Europe’s economic recovery, however, remains slow and fragile. In addition, the risk of deflation continues, prompting speculation that the European Central Bank (ECB) will eventually have to resort to some form of quantitative easing, perhaps by purchasing bank loans, to provide adequate stimulus. Some investors continue to hold out hope for such a move, but we deem it unlikely in the near term absent an unexpected crisis or shock to the system.
Emerging markets continue to stabilize
Conditions in emerging markets improved: Equity prices rose, while volatility in debt and currency markets calmed. China released better economic data, highlighted by surprisingly strong net exports. However, tighter monetary policy continues to strain liquidity as China’s central bank moves to rein in unregulated lending. Short-term interest rates remain on the rise, and increasingly it seems that Chinese growth may be vulnerable to further slowing. For the rest of the emerging-markets universe, equity valuations and expected returns look attractive, but we may see another downturn before investors finally overcome their aversion to these markets.
Japanese equities remain challenged
Japanese equities remained under pressure, with investors apparently concluding that the “third arrow” of reform under Prime Minister Shinzo Abe’s economic program will not materialize. The other goals of “Abenomics” have also stalled recently— the yen is strengthening, not weakening, and economic activity is slowing rather than picking up. We expect further economic challenges with the implementation of a consumption tax increase in April.
Initial optimism about first-quarter GDP strength has been tempered by weak U.S. economic readings. Once weather-related anomalies dissipate, we will begin to get a truer assessment of the economy’s trajectory, and with it, a better sense of how much and how quickly interest rates may rise.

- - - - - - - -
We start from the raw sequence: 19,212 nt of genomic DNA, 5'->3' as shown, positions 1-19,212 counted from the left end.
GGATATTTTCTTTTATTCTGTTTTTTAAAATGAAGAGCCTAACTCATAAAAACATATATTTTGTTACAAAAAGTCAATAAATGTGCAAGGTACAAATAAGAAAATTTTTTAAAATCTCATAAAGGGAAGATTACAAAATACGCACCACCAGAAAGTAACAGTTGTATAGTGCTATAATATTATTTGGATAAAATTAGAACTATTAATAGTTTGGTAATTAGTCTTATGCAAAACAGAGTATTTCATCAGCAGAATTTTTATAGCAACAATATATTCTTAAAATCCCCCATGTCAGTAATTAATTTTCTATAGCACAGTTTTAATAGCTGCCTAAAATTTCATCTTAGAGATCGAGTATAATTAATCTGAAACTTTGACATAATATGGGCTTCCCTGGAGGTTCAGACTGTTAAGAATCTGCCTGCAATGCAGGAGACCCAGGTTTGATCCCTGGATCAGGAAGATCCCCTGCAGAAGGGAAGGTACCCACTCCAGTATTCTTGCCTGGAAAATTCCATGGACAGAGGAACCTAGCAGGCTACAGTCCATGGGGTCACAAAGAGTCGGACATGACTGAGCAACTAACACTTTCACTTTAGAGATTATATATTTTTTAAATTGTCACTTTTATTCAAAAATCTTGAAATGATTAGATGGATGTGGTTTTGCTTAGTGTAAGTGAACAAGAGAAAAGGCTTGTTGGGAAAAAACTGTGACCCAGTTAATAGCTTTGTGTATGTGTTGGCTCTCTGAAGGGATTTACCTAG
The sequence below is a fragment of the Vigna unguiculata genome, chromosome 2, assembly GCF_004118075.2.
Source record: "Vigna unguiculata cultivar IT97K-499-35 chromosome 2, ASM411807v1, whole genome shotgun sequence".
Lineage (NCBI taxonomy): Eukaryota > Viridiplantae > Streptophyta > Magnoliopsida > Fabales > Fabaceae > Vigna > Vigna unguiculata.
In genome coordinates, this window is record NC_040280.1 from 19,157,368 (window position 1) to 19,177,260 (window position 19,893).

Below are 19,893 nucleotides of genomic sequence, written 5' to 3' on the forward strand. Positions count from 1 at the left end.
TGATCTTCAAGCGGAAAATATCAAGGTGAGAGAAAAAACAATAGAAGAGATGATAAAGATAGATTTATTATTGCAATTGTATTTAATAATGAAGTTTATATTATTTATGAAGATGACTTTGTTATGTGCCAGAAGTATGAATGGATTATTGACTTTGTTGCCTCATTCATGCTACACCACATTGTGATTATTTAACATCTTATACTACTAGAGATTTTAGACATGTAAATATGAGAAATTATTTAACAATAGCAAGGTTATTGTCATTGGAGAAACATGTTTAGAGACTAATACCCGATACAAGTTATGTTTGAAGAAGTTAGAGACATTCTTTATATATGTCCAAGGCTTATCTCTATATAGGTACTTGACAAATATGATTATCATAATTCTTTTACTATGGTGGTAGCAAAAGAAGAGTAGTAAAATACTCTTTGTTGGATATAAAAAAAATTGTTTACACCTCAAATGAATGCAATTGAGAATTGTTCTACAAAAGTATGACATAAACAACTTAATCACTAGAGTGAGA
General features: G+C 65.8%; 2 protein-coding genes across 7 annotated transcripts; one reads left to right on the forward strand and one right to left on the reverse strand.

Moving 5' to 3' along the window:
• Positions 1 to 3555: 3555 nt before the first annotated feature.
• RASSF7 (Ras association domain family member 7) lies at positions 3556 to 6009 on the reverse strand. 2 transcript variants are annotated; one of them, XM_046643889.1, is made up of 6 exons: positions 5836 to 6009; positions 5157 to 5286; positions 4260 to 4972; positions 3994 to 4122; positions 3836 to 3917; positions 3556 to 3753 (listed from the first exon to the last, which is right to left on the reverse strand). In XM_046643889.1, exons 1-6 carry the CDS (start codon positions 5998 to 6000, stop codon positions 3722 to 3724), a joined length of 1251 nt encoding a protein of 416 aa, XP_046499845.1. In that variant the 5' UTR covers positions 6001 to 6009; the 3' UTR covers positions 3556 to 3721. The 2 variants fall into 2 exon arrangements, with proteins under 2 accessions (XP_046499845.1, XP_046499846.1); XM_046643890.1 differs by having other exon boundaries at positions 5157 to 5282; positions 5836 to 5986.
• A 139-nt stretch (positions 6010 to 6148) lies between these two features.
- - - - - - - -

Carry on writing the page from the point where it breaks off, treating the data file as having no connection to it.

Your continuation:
In U.S. equity markets, short-term trading sentiment has recently been quite pessimistic, correcting December’s extreme optimism. However, long-term sentiment is becoming more optimistic, as measured by higher allocations to equities among Wall Street strategists and greater net equity exposures among hedge funds. If these contrarian indicators reach bullish levels, a significant market downturn could follow, so we are monitoring them closely.
In fixed-income markets, we continue to believe that 2014 will be a stronger year than 2013. It is highly unlikely that the Fed will stop or slow the pace of tapering. Interest rates will rise further, but the risk of credit defaults remains low. Against this backdrop, we think bonds can generate modestly positive returns, primarily through coupon payments (i.e., interest income) and not price appreciation.
The information provided herein is as of February 7, 2014.
The material is for informational purposes only and should not be regarded as a recommendation or an offer to buy or sell any product or service to which this information may relate. Certain products and services may not be available to all entities or persons.
TIAA-CREF Asset Management provides investment advice and portfolio management services to the TIAA-CREF group of companies through the following entities: Teachers Advisors, Inc., TIAA-CREF Investment Management, LLC, and Teachers Insurance and Annuity Association® (TIAA®). Teachers Advisors, Inc., is a registered investment advisor and wholly owned subsidiary of Teachers Insurance and Annuity Association (TIAA). Past performance is no guarantee of future results.
Please note that equity and fixed income investing involve risk.